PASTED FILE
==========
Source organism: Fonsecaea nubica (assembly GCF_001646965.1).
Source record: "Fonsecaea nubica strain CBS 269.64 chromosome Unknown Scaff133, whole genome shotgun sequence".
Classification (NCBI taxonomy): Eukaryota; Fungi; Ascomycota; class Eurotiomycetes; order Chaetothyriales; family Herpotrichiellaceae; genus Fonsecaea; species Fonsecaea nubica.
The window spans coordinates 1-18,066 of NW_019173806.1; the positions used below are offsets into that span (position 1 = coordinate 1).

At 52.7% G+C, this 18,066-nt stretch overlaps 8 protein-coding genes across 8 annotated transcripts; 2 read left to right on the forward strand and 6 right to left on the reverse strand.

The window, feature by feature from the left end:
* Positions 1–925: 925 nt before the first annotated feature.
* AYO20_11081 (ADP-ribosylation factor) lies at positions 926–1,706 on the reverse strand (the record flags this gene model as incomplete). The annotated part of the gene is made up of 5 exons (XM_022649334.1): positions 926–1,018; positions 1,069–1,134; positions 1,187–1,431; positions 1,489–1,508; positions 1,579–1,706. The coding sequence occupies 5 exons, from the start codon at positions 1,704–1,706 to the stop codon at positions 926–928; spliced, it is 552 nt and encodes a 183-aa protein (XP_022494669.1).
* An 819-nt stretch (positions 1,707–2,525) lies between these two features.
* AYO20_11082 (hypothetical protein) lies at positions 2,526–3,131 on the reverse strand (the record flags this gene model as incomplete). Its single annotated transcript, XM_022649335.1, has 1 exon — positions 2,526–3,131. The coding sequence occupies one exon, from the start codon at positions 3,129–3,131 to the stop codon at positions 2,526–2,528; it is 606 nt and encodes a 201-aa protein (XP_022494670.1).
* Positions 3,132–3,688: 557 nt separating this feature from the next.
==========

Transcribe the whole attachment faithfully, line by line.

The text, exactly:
Source organism: Fonsecaea nubica (assembly GCF_001646965.1).
Source record: "Fonsecaea nubica strain CBS 269.64 chromosome Unknown Scaff133, whole genome shotgun sequence".
Classification (NCBI taxonomy): Eukaryota; Fungi; Ascomycota; class Eurotiomycetes; order Chaetothyriales; family Herpotrichiellaceae; genus Fonsecaea; species Fonsecaea nubica.
The window spans coordinates 1-18,066 of NW_019173806.1; the positions used below are offsets into that span (position 1 = coordinate 1).

At 52.7% G+C, this 18,066-nt stretch overlaps 8 protein-coding genes across 8 annotated transcripts; 2 read left to right on the forward strand and 6 right to left on the reverse strand.

The window, feature by feature from the left end:
* Positions 1–925: 925 nt before the first annotated feature.
* AYO20_11081 (ADP-ribosylation factor) lies at positions 926–1,706 on the reverse strand (the record flags this gene model as incomplete). The annotated part of the gene is made up of 5 exons (XM_022649334.1): positions 926–1,018; positions 1,069–1,134; positions 1,187–1,431; positions 1,489–1,508; positions 1,579–1,706. The coding sequence occupies 5 exons, from the start codon at positions 1,704–1,706 to the stop codon at positions 926–928; spliced, it is 552 nt and encodes a 183-aa protein (XP_022494669.1).
* An 819-nt stretch (positions 1,707–2,525) lies between these two features.
* AYO20_11082 (hypothetical protein) lies at positions 2,526–3,131 on the reverse strand (the record flags this gene model as incomplete). Its single annotated transcript, XM_022649335.1, has 1 exon — positions 2,526–3,131. The coding sequence occupies one exon, from the start codon at positions 3,129–3,131 to the stop codon at positions 2,526–2,528; it is 606 nt and encodes a 201-aa protein (XP_022494670.1).
* Positions 3,132–3,688: 557 nt separating this feature from the next.